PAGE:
museum review - Galleria Borghese I Borghese e l’antico
Written by Oryx
For the first time in nearly 200 years, 65 artworks will return to the Galleria Borghese in Rome, making up the centrepieces of the I Borghese e l’antico exhibition.
More than two centuries after Napoleon Bonaparte acquired a number of sculptures from the Villa Borghese in order to add them to the collection of the Louvre in Paris, the works of art have returned to Rome for an exhibition in the Galleria Borghese.
Marking the 150th anniversary of the unification of Italy, the exhibition celebrates Italian artistic and historical heritage. Now part of the core collection of antiquities in the Louvre Museum in Paris (there is a Borghese wing at the Louvre), the Borghese Collection contains some of the most important masterpieces of ancient art.
Sixty-five pieces can be admired during the exhibition, some of which are world-famous, such as the Borghese Vase, with Dionysiac scenes; the Sleeping Hermaphrodite – a 1st century Roman sculpture later restored by Bernini; the Portrait of Lucio Vero; Silenus and the infant Bacchus; The Three Graces; and the famous Centaur ridden by Love that has previously never left the Paris Museum.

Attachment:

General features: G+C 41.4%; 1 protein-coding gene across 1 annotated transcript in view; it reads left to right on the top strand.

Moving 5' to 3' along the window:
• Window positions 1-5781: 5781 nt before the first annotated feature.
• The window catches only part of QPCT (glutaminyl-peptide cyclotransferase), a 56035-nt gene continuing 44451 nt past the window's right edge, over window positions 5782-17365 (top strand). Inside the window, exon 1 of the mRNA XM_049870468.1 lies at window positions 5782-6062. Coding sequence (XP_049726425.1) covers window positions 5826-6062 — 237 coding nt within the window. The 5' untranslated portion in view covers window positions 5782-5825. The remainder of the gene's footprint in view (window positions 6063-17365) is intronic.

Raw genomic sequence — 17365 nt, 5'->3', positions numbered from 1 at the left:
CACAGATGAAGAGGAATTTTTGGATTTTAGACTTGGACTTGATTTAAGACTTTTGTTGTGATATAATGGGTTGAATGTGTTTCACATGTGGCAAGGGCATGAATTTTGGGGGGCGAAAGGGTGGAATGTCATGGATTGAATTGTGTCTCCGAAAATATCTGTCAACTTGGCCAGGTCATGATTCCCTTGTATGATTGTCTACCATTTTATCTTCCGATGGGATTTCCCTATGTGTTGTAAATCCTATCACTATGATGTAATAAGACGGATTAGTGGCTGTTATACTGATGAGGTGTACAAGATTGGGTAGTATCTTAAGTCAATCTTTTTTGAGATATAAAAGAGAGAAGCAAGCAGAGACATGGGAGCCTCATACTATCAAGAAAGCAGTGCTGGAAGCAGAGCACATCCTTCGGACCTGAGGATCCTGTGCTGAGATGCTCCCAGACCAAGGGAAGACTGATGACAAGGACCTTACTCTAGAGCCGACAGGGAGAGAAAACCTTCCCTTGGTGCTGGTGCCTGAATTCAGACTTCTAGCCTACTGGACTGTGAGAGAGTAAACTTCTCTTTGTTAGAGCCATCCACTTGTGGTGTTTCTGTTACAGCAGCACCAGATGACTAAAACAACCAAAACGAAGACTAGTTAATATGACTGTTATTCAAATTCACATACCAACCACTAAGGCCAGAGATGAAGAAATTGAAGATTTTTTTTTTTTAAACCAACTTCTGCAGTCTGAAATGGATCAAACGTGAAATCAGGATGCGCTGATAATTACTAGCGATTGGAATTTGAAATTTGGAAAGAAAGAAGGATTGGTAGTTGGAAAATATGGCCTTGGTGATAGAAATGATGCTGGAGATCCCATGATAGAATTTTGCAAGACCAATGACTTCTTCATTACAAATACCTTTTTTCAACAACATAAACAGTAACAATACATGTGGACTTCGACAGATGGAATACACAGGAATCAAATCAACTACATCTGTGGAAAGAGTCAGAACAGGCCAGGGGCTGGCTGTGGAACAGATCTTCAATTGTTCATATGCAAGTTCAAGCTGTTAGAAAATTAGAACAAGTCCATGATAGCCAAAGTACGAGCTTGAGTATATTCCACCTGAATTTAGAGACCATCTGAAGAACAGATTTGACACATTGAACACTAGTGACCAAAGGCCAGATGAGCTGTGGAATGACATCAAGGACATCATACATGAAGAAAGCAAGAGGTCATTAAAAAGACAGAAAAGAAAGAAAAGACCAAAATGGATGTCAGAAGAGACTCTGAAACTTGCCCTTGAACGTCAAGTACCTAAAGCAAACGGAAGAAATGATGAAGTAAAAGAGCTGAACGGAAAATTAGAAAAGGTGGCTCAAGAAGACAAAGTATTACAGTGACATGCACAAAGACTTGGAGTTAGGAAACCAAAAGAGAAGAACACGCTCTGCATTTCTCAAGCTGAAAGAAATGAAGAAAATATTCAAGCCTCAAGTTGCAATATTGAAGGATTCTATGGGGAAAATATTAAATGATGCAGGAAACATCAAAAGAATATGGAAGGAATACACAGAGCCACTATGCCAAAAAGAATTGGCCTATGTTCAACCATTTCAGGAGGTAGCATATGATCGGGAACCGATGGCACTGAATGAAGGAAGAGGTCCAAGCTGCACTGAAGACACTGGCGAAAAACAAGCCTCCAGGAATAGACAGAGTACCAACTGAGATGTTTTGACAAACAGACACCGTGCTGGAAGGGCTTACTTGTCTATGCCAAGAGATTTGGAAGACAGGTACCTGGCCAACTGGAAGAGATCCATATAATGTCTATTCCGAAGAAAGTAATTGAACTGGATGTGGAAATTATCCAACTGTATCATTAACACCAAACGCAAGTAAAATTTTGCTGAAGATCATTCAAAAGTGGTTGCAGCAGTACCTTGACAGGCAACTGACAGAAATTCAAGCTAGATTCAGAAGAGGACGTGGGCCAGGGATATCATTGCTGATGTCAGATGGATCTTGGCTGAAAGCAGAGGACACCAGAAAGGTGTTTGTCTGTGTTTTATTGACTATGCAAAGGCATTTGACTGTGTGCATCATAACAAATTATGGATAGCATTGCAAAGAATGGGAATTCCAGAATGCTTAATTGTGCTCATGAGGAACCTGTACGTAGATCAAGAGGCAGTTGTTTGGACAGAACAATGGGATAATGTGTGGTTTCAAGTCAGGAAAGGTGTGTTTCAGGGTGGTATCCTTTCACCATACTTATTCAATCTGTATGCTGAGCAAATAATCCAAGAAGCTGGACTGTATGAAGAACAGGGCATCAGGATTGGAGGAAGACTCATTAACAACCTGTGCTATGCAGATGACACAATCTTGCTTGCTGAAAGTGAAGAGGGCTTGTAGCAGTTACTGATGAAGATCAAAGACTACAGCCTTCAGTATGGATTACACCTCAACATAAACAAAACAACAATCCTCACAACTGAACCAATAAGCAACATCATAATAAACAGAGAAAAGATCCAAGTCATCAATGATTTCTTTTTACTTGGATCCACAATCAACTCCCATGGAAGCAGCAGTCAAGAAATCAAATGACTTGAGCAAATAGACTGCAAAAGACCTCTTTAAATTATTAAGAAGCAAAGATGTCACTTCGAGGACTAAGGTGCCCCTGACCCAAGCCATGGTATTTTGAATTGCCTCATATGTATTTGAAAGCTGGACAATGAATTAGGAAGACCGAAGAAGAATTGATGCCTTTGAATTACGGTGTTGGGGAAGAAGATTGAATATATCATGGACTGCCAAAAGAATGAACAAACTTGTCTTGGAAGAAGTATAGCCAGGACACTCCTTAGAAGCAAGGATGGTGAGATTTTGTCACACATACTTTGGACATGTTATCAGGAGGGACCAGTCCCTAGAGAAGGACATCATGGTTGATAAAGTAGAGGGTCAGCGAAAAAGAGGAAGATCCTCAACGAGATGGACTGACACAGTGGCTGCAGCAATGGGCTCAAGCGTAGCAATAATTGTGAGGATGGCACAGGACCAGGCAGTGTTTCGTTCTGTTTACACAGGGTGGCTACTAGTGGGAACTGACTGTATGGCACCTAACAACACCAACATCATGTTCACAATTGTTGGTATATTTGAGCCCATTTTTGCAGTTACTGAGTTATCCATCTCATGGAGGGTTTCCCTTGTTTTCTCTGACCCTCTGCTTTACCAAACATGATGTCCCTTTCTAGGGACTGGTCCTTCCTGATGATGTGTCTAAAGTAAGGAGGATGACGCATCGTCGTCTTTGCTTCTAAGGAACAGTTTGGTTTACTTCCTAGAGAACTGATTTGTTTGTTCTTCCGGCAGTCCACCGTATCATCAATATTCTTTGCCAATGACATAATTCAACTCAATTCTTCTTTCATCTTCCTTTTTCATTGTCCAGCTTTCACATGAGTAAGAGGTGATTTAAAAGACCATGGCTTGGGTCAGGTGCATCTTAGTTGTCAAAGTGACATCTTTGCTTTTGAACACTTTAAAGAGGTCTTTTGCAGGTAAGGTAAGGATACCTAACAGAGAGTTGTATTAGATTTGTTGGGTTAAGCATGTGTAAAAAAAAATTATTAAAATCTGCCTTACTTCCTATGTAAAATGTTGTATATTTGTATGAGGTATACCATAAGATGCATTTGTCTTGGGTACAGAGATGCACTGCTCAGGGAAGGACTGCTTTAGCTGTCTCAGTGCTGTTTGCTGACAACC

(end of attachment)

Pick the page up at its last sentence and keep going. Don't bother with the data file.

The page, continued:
Cardinal Scipione Borghese, the wealthy nephew of Pope Paul V, built the collection of sculptures and vases, and the magnificent building to house them, in the 17th century. A descendant of the Cardinal, Camillo Borghese, was married to Napoleon’s sister, Pauline Bonaparte, and in 1807 Napoleon acquired some 695 ancient statues from the Borghese family collection.
More than just a return to their original home, the pieces of art have been faithfully displayed in their original location within the gallery using 18th and 19th century drawings and texts as references.
Anna Colliva, Director of the Galleria Borghese, says: “I feel very excited, because what we used to study has now become a reality. The art pieces have their original colour, setting, décor, and even meaning, because each piece remained within its own iconographic context. So the statue that was dedicated for a room, gives the room life. Even the marble colours and decorations were chosen to connect the floor colour with the statue.”
The 65 pieces that make up this spectacular collection have been loaned by the Louvre Museum in Paris, and will be on display until April 9, 2012.
Villa Borghese Gardens
The greater area of Villa Borghese includes vast gardens filled with fountains, monuments, and diverse flora. Giardini segreti (secret gardens) are part of Villa Borghese; called ‘secret’ because they were private and for exclusive use of the owner. One is the citrusy ‘Garden of Bitter Oranges’; the second, ‘The Flower Garden’, a beautifully laid out formal garden; and a third secret garden stretches in front of the aviary, accompanied by the Meridiana (sundial) mansion.